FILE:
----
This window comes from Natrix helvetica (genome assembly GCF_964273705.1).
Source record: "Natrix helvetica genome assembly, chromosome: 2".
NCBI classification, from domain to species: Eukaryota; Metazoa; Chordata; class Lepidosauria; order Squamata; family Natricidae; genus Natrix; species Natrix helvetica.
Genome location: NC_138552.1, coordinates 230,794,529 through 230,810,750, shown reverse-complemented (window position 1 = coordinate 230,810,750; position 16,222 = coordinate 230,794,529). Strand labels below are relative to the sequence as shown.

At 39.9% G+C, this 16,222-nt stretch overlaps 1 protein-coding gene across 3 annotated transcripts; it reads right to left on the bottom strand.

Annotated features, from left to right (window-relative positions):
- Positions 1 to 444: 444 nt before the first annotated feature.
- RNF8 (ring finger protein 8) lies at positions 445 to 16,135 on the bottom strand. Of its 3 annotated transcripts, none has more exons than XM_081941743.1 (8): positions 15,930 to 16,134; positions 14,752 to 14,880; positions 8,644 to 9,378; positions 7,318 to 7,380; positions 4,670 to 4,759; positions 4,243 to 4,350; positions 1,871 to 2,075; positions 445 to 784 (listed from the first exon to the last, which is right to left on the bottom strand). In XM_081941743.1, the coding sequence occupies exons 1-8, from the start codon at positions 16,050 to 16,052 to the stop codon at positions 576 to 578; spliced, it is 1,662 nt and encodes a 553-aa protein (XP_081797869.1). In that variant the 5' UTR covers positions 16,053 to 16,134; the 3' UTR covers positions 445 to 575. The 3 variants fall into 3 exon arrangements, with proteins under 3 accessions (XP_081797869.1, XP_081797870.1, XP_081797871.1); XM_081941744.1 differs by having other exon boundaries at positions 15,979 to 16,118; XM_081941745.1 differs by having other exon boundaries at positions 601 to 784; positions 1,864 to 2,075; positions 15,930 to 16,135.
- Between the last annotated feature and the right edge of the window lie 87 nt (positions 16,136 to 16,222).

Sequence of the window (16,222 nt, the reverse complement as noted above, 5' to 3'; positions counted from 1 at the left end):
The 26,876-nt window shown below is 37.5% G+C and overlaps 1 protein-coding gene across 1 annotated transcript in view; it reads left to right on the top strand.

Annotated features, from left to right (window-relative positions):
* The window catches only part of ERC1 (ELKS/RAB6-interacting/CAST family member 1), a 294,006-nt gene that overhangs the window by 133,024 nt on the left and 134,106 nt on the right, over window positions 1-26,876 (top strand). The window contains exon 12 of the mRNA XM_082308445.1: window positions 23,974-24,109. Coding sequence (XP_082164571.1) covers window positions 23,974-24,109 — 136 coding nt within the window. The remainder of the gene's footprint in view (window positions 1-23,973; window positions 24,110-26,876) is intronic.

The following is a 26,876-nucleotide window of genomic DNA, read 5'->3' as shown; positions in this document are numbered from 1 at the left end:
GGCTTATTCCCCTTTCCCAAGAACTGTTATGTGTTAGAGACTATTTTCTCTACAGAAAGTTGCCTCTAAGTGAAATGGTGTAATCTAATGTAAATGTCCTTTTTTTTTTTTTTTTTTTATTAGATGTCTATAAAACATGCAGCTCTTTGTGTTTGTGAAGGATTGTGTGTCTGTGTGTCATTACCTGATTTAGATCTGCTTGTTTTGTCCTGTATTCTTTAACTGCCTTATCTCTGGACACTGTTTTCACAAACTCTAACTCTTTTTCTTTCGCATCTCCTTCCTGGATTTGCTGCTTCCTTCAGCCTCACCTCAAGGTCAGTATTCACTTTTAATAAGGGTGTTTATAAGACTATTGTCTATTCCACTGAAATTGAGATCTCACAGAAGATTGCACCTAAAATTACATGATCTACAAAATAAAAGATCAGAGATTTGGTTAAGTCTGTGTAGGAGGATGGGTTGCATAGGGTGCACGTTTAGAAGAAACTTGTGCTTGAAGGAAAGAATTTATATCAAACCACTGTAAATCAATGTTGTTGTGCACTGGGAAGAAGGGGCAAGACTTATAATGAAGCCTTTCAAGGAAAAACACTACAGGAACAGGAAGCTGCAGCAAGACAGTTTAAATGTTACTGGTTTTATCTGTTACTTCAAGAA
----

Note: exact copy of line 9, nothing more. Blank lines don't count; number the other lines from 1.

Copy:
- Between the last annotated feature and the right edge of the window lie 87 nt (positions 16,136 to 16,222).